The Innocents and the Sceptics: Antiquity and Classical Archaeology. (Special Section)

By Terrenato, Nicola | Antiquity, December 2002 | Go to article overview

The Innocents and the Sceptics: Antiquity and Classical Archaeology. (Special Section)


Terrenato, Nicola, Antiquity


When I was invited to discuss ANTIQUITY and Classical archaeology, I felt I only had some general impressions to contribute, and they were also largely limited to the last 15 years of the journal, which I had encountered as an undergraduate on the shelves of the British School at Rome. Upon closer examination, these impressions turned out to consist mainly of the disturbing feeling that ANTIQUITY was an archaeological Parnassus that only a handful of us Greek and Roman archaeologists had been able to ascend. Senior Classicists may have thought more highly of other journals specializing in the sub-discipline, but for a lot of young Turks like myself ANTIQUITY had always been for archaeology what Nature was for the hard sciences. We thus concluded that if papers dealing with the Greek and Roman world were rather infrequent in the journal, this was simply another reflection of the systemic shortcomings of our sub-discipline. It seemed Classical archaeologists simply did not make the cut very often, and rightly so, since they seldom had anything to say that might interest the wider field of practitioners. We polemically maintained that this was due to the narrow-focused, idiosyncratic and uninspired research agendas that prevailed in the Classics. We had the painful feeling of being theoretically and methodologically impaired, compared to the stuff we were reading in the journal.

As I started gathering my thoughts to put them on paper, I realized that I had not changed my mind much, even after having had a peek at the editorial process behind the journal. Allowing for the wisdom and mellowing that age brings, I still seldom came across papers that I thought suitable for the journal. But in addition to that, having become infected with deconstructionism, I now wondered why things were the way they were and decided for a fresh data collection. While dutifully browsing through the bound volumes of ANTIQUITY, I realized that some key issues in our intellectual history were involved in the matter. Now there is no question that, generally speaking, the history of Antiquity is the history of 20thcentury archaeology. Leafing through the issues, you can still hear the hopes and the concerns, the clashes and the put-downs, the boos and the cheers, as in a congressional record. And really, the mark of a good journal is precisely the ability to move with the evolution of the discourse, wherever it may happen to go or drift. ANTIQUITY had been the preferred medium for many really significant exchanges of ideas.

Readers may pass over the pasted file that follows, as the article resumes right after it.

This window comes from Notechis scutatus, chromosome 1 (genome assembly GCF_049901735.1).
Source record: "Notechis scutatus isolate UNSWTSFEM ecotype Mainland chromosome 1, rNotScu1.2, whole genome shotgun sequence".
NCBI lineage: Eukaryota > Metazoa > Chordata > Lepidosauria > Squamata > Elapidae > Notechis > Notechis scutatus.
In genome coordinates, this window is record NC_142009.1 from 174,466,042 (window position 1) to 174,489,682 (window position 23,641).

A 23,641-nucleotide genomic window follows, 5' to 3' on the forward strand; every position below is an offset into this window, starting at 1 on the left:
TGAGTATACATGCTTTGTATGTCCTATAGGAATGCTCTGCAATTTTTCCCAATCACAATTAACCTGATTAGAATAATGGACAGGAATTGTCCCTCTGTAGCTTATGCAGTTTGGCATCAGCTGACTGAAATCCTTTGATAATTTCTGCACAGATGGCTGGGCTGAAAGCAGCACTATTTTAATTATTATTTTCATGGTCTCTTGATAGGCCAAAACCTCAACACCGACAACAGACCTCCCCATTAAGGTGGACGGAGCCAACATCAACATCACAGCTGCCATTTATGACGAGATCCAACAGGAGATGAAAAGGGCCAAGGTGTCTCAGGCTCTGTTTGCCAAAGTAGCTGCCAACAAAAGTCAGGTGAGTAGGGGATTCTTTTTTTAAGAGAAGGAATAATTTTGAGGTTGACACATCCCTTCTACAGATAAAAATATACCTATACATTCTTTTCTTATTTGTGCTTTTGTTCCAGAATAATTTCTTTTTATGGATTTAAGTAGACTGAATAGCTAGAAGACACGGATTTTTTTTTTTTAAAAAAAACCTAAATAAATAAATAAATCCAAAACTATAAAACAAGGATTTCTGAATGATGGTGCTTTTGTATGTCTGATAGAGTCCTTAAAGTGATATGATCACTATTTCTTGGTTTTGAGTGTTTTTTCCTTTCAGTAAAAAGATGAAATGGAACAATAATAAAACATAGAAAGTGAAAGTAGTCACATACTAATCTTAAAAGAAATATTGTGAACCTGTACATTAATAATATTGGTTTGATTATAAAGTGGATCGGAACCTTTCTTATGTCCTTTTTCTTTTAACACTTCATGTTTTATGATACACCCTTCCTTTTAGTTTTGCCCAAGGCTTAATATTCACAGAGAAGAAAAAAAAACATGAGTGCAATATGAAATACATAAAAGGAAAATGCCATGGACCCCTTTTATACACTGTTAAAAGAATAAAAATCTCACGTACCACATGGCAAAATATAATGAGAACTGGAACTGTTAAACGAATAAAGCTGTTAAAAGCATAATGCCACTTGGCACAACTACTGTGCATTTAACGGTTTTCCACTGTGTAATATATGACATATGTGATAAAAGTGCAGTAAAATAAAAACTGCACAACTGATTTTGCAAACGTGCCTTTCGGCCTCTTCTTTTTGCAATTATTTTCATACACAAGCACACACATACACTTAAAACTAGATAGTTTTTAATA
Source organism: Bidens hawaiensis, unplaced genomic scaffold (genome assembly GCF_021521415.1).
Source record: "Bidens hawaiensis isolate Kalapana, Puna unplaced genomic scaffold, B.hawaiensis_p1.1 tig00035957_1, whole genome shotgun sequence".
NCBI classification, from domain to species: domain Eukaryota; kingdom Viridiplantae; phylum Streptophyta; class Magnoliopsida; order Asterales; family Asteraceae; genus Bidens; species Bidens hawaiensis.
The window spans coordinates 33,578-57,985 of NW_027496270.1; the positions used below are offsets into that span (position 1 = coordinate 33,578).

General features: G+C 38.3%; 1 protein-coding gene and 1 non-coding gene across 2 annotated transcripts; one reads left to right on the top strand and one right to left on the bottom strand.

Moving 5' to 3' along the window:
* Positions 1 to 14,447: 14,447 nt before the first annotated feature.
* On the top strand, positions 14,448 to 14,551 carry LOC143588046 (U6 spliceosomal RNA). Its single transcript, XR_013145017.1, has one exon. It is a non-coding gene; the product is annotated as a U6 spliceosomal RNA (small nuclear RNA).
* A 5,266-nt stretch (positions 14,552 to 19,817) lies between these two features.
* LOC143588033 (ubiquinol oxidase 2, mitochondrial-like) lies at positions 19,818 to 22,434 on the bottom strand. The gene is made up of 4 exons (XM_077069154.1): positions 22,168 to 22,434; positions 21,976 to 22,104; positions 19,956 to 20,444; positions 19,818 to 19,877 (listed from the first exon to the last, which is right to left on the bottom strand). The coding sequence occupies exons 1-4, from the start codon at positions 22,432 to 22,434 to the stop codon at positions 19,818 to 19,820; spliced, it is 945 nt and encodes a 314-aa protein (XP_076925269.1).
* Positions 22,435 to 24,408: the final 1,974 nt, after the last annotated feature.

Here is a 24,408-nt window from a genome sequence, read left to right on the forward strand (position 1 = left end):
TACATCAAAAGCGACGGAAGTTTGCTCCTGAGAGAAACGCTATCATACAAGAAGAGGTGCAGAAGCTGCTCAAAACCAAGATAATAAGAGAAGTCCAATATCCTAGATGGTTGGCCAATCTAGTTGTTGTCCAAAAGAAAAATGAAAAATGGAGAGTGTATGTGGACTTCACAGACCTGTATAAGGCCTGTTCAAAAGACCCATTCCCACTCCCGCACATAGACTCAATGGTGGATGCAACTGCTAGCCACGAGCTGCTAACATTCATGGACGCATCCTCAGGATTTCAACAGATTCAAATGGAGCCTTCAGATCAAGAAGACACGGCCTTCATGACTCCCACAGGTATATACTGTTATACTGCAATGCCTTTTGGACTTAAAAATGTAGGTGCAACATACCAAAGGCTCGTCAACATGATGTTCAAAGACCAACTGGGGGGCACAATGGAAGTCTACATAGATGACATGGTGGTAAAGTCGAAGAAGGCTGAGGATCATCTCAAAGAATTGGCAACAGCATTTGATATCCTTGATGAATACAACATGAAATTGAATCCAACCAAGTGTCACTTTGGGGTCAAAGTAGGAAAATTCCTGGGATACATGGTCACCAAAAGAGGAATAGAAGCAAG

On the specific matter of Classical archaeology, ANTIQUITY's witness is of particular value. Not only is the peculiar parable of this sub-discipline all there, but nowhere are the complex interrelations and paradigm shifts illustrated as clearly. One can clearly see how the relationship between archaeologists and Classicists deteriorated over time, with the result that those who were once at the core of the discipline became a self-exiled and eventually dramatically down-sized minority. Although not frequently emphasized, this is one of the major phenomena of 20th-century archaeology (cf. Trigger 1989). A discipline that had been spawned, at least in part, by a collector's interest in Greek and Roman artefacts (Schnapp 1993), in time developed (or perhaps revealed) a deep rift separating precisely those cultural contexts from all the rest of the human past. Of course Classical studies had always had a peculiar position in the broader field of the `sciences of the past', but as long as this was a clearly defined and somewhat dominant one, a measure of dialogue was kept alive. When, on the other hand, Classical archaeology entirely lost its preeminence, and became regarded as just another area of specialization, its practitioners went into an intellectual purdah from which most of them have not yet returned.

There is now a tendency to consider this a natural, or at least unavoidable, turn of events on both sides of the split. …

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